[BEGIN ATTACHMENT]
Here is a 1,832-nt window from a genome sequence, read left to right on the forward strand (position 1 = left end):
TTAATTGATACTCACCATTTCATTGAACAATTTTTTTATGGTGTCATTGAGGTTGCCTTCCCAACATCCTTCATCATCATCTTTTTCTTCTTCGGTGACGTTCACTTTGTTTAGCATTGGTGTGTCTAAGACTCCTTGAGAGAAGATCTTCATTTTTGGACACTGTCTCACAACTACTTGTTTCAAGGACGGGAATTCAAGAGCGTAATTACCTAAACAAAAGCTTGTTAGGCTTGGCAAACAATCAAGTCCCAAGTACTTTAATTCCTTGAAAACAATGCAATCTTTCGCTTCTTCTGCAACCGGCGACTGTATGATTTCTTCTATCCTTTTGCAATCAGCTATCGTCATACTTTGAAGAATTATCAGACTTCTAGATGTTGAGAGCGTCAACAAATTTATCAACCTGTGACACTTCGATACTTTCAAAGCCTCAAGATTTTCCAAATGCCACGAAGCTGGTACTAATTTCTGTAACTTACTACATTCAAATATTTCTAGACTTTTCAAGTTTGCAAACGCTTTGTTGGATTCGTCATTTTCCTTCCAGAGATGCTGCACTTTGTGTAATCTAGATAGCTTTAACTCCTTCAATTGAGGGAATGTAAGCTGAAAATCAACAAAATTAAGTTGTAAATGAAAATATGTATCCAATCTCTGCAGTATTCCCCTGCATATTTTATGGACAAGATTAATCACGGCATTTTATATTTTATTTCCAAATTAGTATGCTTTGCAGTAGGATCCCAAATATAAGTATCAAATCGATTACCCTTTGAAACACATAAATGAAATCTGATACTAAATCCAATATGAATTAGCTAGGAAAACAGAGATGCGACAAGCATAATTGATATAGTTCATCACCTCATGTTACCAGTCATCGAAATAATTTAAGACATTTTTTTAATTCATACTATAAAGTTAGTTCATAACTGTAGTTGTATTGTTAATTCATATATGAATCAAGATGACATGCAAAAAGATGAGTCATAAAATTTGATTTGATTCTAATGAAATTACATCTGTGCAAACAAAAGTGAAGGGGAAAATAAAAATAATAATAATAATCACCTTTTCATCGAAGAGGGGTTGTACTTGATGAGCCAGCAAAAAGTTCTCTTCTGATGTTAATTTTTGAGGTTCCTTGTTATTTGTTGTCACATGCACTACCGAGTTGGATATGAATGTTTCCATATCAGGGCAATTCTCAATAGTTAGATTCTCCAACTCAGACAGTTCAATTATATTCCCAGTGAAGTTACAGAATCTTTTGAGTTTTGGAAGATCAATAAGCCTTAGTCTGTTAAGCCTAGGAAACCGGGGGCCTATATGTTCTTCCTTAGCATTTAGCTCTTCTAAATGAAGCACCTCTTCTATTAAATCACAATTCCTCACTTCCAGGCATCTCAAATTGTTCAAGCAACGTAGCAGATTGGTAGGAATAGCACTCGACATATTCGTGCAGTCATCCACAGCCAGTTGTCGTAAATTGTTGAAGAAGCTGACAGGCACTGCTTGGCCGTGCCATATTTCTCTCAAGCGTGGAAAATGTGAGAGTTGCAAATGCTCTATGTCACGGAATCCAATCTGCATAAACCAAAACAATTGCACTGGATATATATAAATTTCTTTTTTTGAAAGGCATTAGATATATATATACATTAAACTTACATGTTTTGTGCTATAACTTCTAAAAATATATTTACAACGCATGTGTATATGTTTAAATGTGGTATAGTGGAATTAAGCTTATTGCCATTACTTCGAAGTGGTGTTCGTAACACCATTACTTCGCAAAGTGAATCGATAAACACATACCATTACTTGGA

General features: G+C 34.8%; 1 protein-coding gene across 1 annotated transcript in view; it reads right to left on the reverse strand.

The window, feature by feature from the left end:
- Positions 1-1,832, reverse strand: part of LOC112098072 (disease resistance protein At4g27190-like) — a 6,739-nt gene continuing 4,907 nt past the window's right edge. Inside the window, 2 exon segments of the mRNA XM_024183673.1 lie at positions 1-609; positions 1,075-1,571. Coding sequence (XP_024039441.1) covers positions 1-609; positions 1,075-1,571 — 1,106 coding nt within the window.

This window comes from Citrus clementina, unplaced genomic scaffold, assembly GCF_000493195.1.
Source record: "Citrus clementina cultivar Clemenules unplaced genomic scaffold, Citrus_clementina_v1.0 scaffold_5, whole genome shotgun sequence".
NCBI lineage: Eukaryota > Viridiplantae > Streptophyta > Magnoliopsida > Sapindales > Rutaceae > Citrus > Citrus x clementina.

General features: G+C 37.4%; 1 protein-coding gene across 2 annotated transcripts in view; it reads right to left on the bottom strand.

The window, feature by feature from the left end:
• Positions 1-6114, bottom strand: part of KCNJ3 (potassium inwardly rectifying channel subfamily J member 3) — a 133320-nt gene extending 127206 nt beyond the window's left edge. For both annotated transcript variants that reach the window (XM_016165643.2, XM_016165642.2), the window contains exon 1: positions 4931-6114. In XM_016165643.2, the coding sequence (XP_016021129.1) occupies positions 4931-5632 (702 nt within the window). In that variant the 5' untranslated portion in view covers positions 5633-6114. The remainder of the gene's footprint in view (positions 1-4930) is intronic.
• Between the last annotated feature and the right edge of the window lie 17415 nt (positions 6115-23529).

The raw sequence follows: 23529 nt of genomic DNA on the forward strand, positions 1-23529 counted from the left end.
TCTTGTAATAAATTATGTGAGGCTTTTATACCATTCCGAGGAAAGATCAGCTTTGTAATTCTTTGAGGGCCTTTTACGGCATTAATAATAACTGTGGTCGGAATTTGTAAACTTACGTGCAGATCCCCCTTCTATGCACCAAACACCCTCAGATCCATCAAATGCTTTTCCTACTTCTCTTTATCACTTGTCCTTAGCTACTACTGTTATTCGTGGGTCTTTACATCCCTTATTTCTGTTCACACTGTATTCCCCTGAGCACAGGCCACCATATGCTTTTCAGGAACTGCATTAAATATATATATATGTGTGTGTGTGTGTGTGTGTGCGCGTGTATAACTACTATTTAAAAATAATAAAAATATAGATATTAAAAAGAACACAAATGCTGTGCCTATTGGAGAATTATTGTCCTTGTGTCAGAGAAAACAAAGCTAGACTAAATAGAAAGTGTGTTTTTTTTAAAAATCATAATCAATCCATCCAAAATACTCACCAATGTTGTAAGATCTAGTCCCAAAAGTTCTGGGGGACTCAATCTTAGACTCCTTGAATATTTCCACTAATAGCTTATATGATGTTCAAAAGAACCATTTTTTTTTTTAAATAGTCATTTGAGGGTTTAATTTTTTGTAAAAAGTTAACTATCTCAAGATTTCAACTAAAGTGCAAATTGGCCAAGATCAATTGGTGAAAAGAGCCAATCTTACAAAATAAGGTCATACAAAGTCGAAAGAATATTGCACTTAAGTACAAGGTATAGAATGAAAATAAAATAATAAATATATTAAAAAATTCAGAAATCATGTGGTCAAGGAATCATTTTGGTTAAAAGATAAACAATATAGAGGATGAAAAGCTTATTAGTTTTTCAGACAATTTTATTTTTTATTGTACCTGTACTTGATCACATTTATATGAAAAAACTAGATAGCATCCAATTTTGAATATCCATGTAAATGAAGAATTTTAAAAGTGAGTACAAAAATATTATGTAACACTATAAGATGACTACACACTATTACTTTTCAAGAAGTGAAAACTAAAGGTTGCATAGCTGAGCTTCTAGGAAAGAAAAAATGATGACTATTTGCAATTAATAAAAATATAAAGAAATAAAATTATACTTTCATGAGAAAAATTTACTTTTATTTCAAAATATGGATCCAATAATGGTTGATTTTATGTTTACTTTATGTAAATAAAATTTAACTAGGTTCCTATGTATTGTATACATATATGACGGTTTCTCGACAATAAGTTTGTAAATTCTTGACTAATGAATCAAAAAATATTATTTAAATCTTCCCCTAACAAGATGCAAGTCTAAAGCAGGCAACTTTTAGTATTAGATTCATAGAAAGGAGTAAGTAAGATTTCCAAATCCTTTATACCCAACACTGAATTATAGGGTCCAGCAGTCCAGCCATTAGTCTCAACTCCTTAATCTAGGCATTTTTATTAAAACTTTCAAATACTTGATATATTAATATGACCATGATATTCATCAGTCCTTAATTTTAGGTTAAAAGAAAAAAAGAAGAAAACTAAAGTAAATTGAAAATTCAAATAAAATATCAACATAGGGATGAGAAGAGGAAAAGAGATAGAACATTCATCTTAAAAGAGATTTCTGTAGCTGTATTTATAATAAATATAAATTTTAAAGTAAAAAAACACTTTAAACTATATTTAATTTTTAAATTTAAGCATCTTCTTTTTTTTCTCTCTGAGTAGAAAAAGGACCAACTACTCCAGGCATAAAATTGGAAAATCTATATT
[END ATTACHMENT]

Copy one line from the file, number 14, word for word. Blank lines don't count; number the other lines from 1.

TCTTGTAATAAATTATGTGAGGCTTTTATACCATTCCGAGGAAAGATCAGCTTTGTAATTCTTTGAGGGCCTTTTACGGCATTAATAATAACTGTGGTCGGAATTTGTAAACTTACGTGCAGATCCCCCTTCTATGCACCAAACACCCTCAGATCCATCAAATGCTTTTCCTACTTCTCTTTATCACTTGTCCTTAGCTACTACTGTTATTCGTGGGTCTTTACATCCCTTATTTCTGTTCACACTGTATTCCCCTGAGCACAGGCCACCATATGCTTTTCAGGAACTGCATTAAATATATATATATGTGTGTGTGTGTGTGTGTGTGCGCGTGTATAACTACTATTTAAAAATAATAAAAATATAGATATTAAAAAGAACACAAATGCTGTGCCTATTGGAGAATTATTGTCCTTGTGTCAGAGAAAACAAAGCTAGACTAAATAGAAAGTGTGTTTTTTTTAAAAATCATAATCAATCCATCCAAAATACTCACCAATGTTGTAAGATCTAGTCCCAAAAGTTCTGGGGGACTCAATCTTAGACTCCTTGAATATTTCCACTAATAGCTTATATGATGTTCAAAAGAACCATTTTTTTTTTTAAATAGTCATTTGAGGGTTTAATTTTTTGTAAAAAGTTAACTATCTCAAGATTTCAACTAAAGTGCAAATTGGCCAAGATCAATTGGTGAAAAGAGCCAATCTTACAAAATAAGGTCATACAAAGTCGAAAGAATATTGCACTTAAGTACAAGGTATAGAATGAAAATAAAATAATAAATATATTAAAAAATTCAGAAATCATGTGGTCAAGGAATCATTTTGGTTAAAAGATAAACAATATAGAGGATGAAAAGCTTATTAGTTTTTCAGACAATTTTATTTTTTATTGTACCTGTACTTGATCACATTTATATGAAAAAACTAGATAGCATCCAATTTTGAATATCCATGTAAATGAAGAATTTTAAAAGTGAGTACAAAAATATTATGTAACACTATAAGATGACTACACACTATTACTTTTCAAGAAGTGAAAACTAAAGGTTGCATAGCTGAGCTTCTAGGAAAGAAAAAATGATGACTATTTGCAATTAATAAAAATATAAAGAAATAAAATTATACTTTCATGAGAAAAATTTACTTTTATTTCAAAATATGGATCCAATAATGGTTGATTTTATGTTTACTTTATGTAAATAAAATTTAACTAGGTTCCTATGTATTGTATACATATATGACGGTTTCTCGACAATAAGTTTGTAAATTCTTGACTAATGAATCAAAAAATATTATTTAAATCTTCCCCTAACAAGATGCAAGTCTAAAGCAGGCAACTTTTAGTATTAGATTCATAGAAAGGAGTAAGTAAGATTTCCAAATCCTTTATACCCAACACTGAATTATAGGGTCCAGCAGTCCAGCCATTAGTCTCAACTCCTTAATCTAGGCATTTTTATTAAAACTTTCAAATACTTGATATATTAATATGACCATGATATTCATCAGTCCTTAATTTTAGGTTAAAAGAAAAAAAGAAGAAAACTAAAGTAAATTGAAAATTCAAATAAAATATCAACATAGGGATGAGAAGAGGAAAAGAGATAGAACATTCATCTTAAAAGAGATTTCTGTAGCTGTATTTATAATAAATATAAATTTTAAAGTAAAAAAACACTTTAAACTATATTTAATTTTTAAATTTAAGCATCTTCTTTTTTTTCTCTCTGAGTAGAAAAAGGACCAACTACTCCAGGCATAAAATTGGAAAATCTATATT